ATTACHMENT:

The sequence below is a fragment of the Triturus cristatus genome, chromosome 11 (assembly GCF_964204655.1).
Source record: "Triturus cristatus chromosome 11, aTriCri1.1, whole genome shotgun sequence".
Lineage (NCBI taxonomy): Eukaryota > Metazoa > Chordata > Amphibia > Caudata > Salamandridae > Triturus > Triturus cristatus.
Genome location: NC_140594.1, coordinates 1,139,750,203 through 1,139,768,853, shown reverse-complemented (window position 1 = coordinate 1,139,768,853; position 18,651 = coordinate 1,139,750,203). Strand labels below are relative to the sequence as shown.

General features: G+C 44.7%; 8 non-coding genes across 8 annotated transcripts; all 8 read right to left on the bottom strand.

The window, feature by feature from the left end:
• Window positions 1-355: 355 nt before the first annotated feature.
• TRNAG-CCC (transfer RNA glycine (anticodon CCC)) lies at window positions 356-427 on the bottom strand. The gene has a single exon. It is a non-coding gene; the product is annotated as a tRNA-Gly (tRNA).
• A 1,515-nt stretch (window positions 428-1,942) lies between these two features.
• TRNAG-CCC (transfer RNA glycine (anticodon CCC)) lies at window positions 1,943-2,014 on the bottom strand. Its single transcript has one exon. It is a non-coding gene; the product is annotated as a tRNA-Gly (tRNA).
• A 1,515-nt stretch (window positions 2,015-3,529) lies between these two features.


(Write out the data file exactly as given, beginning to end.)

The sequence below is a fragment of the Triturus cristatus genome, chromosome 11 (assembly GCF_964204655.1).
Source record: "Triturus cristatus chromosome 11, aTriCri1.1, whole genome shotgun sequence".
Lineage (NCBI taxonomy): Eukaryota > Metazoa > Chordata > Amphibia > Caudata > Salamandridae > Triturus > Triturus cristatus.
Genome location: NC_140594.1, coordinates 1,139,750,203 through 1,139,768,853, shown reverse-complemented (window position 1 = coordinate 1,139,768,853; position 18,651 = coordinate 1,139,750,203). Strand labels below are relative to the sequence as shown.

General features: G+C 44.7%; 8 non-coding genes across 8 annotated transcripts; all 8 read right to left on the bottom strand.

The window, feature by feature from the left end:
• Window positions 1-355: 355 nt before the first annotated feature.
• TRNAG-CCC (transfer RNA glycine (anticodon CCC)) lies at window positions 356-427 on the bottom strand. The gene has a single exon. It is a non-coding gene; the product is annotated as a tRNA-Gly (tRNA).
• A 1,515-nt stretch (window positions 428-1,942) lies between these two features.
• TRNAG-CCC (transfer RNA glycine (anticodon CCC)) lies at window positions 1,943-2,014 on the bottom strand. Its single transcript has one exon. It is a non-coding gene; the product is annotated as a tRNA-Gly (tRNA).
• A 1,515-nt stretch (window positions 2,015-3,529) lies between these two features.